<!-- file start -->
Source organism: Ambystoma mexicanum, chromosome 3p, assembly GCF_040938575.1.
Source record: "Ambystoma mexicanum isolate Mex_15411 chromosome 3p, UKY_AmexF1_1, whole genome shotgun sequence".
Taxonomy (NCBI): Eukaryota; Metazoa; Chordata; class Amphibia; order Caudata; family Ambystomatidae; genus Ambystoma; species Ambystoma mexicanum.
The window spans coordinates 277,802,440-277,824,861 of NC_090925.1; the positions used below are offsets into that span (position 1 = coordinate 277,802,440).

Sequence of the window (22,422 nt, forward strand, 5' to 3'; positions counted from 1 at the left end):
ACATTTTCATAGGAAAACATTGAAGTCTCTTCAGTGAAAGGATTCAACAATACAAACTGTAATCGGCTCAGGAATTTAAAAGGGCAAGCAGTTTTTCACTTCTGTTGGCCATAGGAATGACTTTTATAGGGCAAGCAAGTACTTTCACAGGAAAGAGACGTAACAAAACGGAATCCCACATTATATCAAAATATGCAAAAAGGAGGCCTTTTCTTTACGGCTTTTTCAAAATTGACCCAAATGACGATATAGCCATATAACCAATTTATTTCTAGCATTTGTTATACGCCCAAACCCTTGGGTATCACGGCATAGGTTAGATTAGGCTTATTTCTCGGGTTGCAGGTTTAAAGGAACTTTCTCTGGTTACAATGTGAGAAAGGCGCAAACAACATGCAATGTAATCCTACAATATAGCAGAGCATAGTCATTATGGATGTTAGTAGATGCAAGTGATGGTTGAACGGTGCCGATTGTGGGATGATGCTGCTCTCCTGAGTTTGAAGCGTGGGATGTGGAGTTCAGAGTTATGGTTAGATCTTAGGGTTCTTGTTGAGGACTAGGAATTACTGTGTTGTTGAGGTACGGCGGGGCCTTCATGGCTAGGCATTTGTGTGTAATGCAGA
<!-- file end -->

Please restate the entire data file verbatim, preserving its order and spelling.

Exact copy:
Source organism: Ambystoma mexicanum, chromosome 3p, assembly GCF_040938575.1.
Source record: "Ambystoma mexicanum isolate Mex_15411 chromosome 3p, UKY_AmexF1_1, whole genome shotgun sequence".
Taxonomy (NCBI): Eukaryota; Metazoa; Chordata; class Amphibia; order Caudata; family Ambystomatidae; genus Ambystoma; species Ambystoma mexicanum.
The window spans coordinates 277,802,440-277,824,861 of NC_090925.1; the positions used below are offsets into that span (position 1 = coordinate 277,802,440).

Sequence of the window (22,422 nt, forward strand, 5' to 3'; positions counted from 1 at the left end):
ACATTTTCATAGGAAAACATTGAAGTCTCTTCAGTGAAAGGATTCAACAATACAAACTGTAATCGGCTCAGGAATTTAAAAGGGCAAGCAGTTTTTCACTTCTGTTGGCCATAGGAATGACTTTTATAGGGCAAGCAAGTACTTTCACAGGAAAGAGACGTAACAAAACGGAATCCCACATTATATCAAAATATGCAAAAAGGAGGCCTTTTCTTTACGGCTTTTTCAAAATTGACCCAAATGACGATATAGCCATATAACCAATTTATTTCTAGCATTTGTTATACGCCCAAACCCTTGGGTATCACGGCATAGGTTAGATTAGGCTTATTTCTCGGGTTGCAGGTTTAAAGGAACTTTCTCTGGTTACAATGTGAGAAAGGCGCAAACAACATGCAATGTAATCCTACAATATAGCAGAGCATAGTCATTATGGATGTTAGTAGATGCAAGTGATGGTTGAACGGTGCCGATTGTGGGATGATGCTGCTCTCCTGAGTTTGAAGCGTGGGATGTGGAGTTCAGAGTTATGGTTAGATCTTAGGGTTCTTGTTGAGGACTAGGAATTACTGTGTTGTTGAGGTACGGCGGGGCCTTCATGGCTAGGCATTTGTGTGTAATGCAGA